Miller Hudson

Miller Hudson

I’ve been musing on many things since election day. With apologies to the Mamas and Papas, I’ve noticed all the leaves are brown and the sky is fading from purple to blue. I’ve been taking walks on these winter days and pondering why Donald J. Trump proved so very repellent to Coloradans. It tickles me though. President-elect Joe Biden is promising us a 2021 epiphany amongst congressional Republicans, while a chorus of progressive Democrats advises him to quit his dreaming and “…think outside the box”.

There is ample reason to believe the collective courage squeezed from Republican members of Congress would fail to fill a thimble. As long as the Orange menace continues to careen through the media atmosphere tweeting bile, they will remain frozen in a catatonic stasis. “Yessir! How high would you like me to jump sir?” So, let’s contemplate a breakout strategy. Joe Biden doesn’t need to lurch left to discombobulate Washington. Jim Hightower’s observation that all you find in the middle of the road are yellow stripes and dead armadillos, tells me he wasn’t stretching his imagination.

Try this thought experiment. Joe Biden asks Mitch McConnell and his band of Republican obstructionists to confirm John Roberts as Attorney General. Suddenly, the moderate middle becomes a very dangerous space. Why would Roberts accept such a nomination, you ask? Well, he can’t be looking forward to spending the next decade refereeing Trump’s quarrelsome appointees to the Supreme Court. Talk about an utterly thankless task. This is also a man who corrected the president when he complained about Democratic judges, pointing out there are only federal judges. And, it’s not like there isn’t a daunting janitorial challenge over at Bill Barr’s Department of Justice.

There is ample reason to think Roberts recognizes the theft of Merrick Garland’s nomination to the court affronted longstanding constitutional decency. How satisfying might it be to balance the scales by delivering the appointment of the next chief justice to President Biden? Two former presidents, James K. Polk and William Howard Taft, accepted such appointments after departing the White House. A familiar and well-liked constitutional law professor from Chicago happens to be available now. If not Barack Obama, there are other worthy candidates including Garland. Yes, Roberts has concurred in several decisions that trouble liberals, but he once led a successful Justice Department prosecution in United States vs. Microsoft for anti-trust violations. This experience would come in handy.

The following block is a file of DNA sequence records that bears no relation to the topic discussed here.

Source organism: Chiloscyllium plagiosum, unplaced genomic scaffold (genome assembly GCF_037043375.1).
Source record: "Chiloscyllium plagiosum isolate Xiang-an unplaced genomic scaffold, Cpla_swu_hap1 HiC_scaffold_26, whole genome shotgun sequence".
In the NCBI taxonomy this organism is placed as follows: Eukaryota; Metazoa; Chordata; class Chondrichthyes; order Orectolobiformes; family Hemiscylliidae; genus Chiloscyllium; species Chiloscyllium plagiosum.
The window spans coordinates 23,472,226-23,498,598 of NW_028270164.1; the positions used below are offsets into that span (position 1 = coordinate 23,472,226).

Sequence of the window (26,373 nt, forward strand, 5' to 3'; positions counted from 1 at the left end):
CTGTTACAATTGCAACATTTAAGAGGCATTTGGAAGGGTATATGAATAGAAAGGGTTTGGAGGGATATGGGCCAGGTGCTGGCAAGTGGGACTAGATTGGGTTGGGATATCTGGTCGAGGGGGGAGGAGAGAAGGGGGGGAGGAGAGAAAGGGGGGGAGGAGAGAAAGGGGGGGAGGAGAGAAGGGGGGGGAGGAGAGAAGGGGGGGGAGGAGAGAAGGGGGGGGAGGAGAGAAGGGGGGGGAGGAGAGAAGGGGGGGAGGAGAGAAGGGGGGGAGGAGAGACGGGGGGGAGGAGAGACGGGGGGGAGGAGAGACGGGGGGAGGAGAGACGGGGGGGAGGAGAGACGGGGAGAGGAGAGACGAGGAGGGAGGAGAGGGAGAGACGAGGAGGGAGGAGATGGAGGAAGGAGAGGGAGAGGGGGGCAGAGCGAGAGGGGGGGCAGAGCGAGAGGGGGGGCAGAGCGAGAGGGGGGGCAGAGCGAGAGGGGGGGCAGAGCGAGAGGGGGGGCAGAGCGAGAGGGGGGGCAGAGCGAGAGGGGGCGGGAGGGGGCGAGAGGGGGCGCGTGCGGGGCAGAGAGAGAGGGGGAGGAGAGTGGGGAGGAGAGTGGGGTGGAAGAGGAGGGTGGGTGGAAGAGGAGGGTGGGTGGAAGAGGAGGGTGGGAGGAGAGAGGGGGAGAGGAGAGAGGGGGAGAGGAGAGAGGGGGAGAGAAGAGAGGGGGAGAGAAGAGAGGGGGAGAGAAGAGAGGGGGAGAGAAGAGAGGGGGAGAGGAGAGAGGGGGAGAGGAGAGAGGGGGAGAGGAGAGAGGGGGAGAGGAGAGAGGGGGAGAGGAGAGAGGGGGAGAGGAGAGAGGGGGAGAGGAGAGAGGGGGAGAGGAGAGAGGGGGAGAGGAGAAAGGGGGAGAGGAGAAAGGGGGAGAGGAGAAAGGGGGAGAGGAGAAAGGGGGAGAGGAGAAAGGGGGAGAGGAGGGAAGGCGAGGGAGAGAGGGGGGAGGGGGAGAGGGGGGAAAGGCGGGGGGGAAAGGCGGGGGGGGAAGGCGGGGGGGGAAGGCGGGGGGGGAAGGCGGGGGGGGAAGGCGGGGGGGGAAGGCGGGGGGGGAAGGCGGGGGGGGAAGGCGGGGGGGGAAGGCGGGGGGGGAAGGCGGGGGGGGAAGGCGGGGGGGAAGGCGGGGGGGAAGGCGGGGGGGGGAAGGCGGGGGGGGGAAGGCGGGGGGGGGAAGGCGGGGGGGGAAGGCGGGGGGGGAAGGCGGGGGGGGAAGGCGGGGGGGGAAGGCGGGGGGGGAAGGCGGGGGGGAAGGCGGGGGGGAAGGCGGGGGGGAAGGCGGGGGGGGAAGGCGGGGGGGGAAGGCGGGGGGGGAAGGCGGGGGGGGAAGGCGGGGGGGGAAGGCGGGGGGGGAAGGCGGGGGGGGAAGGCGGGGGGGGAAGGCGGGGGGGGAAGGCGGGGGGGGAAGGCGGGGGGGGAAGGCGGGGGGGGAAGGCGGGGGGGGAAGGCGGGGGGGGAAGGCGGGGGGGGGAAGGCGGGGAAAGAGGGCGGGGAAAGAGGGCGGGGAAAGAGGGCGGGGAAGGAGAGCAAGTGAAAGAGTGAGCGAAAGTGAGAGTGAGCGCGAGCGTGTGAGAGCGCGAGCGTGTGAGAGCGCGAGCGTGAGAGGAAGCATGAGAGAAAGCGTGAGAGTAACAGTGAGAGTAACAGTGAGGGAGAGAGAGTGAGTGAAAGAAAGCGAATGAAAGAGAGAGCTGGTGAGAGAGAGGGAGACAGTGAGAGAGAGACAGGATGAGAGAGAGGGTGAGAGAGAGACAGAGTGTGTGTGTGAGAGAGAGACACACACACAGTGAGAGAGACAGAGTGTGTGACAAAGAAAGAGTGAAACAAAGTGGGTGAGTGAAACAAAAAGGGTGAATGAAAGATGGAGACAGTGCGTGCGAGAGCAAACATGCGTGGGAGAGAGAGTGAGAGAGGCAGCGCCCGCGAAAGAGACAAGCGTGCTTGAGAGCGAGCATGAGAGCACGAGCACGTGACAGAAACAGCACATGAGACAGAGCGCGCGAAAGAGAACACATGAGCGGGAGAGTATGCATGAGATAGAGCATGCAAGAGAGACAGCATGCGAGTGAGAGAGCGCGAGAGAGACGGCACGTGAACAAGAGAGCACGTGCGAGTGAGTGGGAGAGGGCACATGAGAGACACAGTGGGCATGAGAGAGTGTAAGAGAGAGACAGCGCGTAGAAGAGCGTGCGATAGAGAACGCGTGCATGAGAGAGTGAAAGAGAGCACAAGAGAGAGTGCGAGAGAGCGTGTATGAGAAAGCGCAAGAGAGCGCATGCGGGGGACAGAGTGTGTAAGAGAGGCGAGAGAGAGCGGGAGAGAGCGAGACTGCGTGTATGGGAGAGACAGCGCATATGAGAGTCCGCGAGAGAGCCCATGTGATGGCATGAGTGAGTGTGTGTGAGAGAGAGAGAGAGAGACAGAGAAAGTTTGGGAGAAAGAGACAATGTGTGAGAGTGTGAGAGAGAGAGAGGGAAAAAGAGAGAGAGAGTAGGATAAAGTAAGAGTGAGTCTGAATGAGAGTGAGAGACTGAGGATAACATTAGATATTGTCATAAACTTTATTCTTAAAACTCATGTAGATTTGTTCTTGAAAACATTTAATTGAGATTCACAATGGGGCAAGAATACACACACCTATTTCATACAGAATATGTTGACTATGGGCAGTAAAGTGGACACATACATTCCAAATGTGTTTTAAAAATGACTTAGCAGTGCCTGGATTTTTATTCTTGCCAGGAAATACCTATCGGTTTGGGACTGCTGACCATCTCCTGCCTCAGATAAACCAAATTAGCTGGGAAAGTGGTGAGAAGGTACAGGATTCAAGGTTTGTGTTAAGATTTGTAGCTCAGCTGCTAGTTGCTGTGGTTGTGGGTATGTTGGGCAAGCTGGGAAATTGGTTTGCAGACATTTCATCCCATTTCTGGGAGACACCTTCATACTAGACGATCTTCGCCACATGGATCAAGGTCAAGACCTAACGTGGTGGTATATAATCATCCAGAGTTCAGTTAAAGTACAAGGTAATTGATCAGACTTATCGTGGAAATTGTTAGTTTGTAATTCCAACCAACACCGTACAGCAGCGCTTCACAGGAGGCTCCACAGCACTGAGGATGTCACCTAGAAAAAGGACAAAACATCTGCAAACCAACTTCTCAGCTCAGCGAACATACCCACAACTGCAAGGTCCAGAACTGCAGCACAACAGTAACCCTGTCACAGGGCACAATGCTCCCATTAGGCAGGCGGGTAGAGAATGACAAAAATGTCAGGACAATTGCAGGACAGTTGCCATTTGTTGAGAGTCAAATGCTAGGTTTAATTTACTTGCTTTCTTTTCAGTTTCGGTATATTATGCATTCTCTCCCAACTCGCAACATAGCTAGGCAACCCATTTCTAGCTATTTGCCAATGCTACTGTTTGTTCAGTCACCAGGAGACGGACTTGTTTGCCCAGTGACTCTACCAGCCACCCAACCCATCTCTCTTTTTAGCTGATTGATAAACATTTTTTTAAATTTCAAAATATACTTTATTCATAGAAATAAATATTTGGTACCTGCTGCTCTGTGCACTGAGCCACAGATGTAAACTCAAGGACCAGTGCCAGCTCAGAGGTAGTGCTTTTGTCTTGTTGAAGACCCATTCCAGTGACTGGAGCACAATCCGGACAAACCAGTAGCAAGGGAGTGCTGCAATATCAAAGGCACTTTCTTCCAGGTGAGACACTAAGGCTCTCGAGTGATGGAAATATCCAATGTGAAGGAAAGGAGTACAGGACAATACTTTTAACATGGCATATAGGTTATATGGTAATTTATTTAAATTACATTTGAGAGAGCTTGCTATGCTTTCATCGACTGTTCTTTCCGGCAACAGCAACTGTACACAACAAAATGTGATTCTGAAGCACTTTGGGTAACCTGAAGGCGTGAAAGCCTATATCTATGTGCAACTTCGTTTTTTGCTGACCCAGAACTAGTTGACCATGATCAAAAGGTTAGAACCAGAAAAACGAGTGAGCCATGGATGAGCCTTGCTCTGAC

Imagine the dilemma this move would present for McConnell. Turn Roberts down and he returns to work at the Supreme Court carrying a grudge. Confirm him and Republicans will confront a subsequent nomination struggle over the chief justice’s chair. This notion has merit even if Democrats succeed in capturing the two outstanding Georgia Senate seats. It provides an immediate restoration of the 5-4 conservative lean to the court. Roberts is nearly universally respected, which is a quality that will be at a premium for anyone attempting to restore respect for and rebuild the reputation of the Justice Department.

Ready for a few more hypotheticals? What about yanking Bill Gates from his plush retirement to serve as U. N. ambassador? He would bring a pair of reputational strengths to the job: (1) He and his wife have devoted both their time and money to combatting health issues around the globe. His appointment would reposition the United States as more concerned with human welfare than power politics, and (2) Gates is indisputably qualified to assist in the development of an international regulatory framework to restrain Internet commerce and social networks — at a time when controls are desperately needed.

Susan Rice speculated recently that the Trump administration is dragging its feet on transition support because it will expose the reality that they have developed few plans for coping with the challenges Americans face, particularly in the national security arena. Most Cabinet departments have been hollowed out, substituting political flunkies for career expertise. Think Interior, the EPA, Energy, Education and Homeland Security domains for starters. It will take six months or a year to place these agencies back on their policy tracks. It may be necessary to form special purpose task forces.

New Mexico Gov. Michelle Lujan Grisham would be a great pick to coordinate an inter-agency, immigration reform study emphasizing a permanent route to citizenship for DACA kids. Gov. Jay Inslee could do the same for designing a climate policy timeline that achieves the president’s 2050 zero emission target. Mike Bloomberg at Treasury has promise. Kathleen Sebelius would bring ‘A team’ chops to reestablishing the prestige of the FDA and CDC. Pete Buttigieg deserves a microphone that allows him to needle Republicans.

Is any of this likely to happen? Who knows? Free advice is worth what you pay for it, but a little Colorado dreamin’ keeps me smiling.

Miller Hudson is a public affairs consultant and a former Colorado legislator.

Miller Hudson is a public affairs consultant and a former Colorado legislator.

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